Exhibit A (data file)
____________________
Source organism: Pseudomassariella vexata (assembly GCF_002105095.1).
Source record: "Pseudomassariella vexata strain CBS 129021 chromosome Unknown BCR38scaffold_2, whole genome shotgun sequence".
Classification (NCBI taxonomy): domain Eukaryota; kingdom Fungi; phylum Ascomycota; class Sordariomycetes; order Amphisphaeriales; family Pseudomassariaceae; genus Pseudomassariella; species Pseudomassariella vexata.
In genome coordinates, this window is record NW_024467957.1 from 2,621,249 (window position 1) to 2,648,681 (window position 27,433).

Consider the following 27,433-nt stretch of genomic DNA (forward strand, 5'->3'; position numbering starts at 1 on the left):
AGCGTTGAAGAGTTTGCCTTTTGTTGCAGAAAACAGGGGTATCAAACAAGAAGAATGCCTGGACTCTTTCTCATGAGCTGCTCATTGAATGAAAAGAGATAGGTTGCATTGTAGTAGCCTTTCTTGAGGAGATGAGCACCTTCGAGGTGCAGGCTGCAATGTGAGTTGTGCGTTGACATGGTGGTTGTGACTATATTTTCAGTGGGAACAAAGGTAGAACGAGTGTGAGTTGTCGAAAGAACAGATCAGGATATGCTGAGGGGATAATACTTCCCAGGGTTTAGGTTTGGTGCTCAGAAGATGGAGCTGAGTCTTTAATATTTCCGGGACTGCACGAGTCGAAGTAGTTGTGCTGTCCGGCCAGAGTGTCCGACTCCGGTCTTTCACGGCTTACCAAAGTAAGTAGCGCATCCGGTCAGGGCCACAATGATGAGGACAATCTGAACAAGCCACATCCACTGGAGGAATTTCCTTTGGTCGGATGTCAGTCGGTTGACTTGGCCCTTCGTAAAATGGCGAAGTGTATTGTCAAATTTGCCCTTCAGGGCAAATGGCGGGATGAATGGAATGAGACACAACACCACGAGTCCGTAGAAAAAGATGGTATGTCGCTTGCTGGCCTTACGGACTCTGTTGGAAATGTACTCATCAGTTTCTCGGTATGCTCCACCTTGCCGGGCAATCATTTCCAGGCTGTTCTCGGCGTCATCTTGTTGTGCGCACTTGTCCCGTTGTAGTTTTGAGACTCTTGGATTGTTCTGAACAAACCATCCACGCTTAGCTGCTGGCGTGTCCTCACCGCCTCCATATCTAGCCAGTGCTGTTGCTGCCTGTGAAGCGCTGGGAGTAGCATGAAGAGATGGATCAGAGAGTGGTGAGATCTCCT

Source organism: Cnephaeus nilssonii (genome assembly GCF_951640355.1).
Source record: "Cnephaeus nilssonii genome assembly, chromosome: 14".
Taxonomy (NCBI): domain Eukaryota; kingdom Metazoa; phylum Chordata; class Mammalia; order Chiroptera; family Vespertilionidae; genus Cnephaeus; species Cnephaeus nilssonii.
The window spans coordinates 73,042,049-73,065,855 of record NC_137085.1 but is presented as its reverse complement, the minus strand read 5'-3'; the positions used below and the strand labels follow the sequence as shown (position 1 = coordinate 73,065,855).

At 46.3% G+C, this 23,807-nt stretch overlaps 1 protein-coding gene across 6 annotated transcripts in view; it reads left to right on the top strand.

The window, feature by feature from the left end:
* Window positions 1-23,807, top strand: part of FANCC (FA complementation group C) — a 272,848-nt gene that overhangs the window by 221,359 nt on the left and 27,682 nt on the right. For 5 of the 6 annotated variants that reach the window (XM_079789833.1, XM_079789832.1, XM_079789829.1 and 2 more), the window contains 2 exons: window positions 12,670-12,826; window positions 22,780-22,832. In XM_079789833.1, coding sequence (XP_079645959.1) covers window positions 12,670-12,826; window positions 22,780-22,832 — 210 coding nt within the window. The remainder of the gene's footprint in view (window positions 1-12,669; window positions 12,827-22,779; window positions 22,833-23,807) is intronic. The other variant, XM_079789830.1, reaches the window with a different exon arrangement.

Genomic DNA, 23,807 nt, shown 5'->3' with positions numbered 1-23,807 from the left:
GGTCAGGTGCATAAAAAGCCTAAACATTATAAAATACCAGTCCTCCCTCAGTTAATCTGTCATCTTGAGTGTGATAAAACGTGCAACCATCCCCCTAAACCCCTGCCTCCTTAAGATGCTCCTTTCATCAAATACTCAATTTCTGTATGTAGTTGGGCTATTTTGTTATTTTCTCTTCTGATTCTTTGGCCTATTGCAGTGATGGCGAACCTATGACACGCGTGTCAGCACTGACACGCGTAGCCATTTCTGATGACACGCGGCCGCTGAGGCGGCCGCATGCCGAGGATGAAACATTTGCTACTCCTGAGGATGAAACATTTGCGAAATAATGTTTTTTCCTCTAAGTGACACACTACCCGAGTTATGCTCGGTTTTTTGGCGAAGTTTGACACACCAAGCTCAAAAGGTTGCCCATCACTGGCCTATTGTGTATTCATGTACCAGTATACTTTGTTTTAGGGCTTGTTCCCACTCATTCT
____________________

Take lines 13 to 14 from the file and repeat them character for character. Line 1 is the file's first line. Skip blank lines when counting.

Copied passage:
* Window positions 1-23,807, top strand: part of FANCC (FA complementation group C) — a 272,848-nt gene that overhangs the window by 221,359 nt on the left and 27,682 nt on the right. For 5 of the 6 annotated variants that reach the window (XM_079789833.1, XM_079789832.1, XM_079789829.1 and 2 more), the window contains 2 exons: window positions 12,670-12,826; window positions 22,780-22,832. In XM_079789833.1, coding sequence (XP_079645959.1) covers window positions 12,670-12,826; window positions 22,780-22,832 — 210 coding nt within the window. The remainder of the gene's footprint in view (window positions 1-12,669; window positions 12,827-22,779; window positions 22,833-23,807) is intronic. The other variant, XM_079789830.1, reaches the window with a different exon arrangement.

Genomic DNA, 23,807 nt, shown 5'->3' with positions numbered 1-23,807 from the left: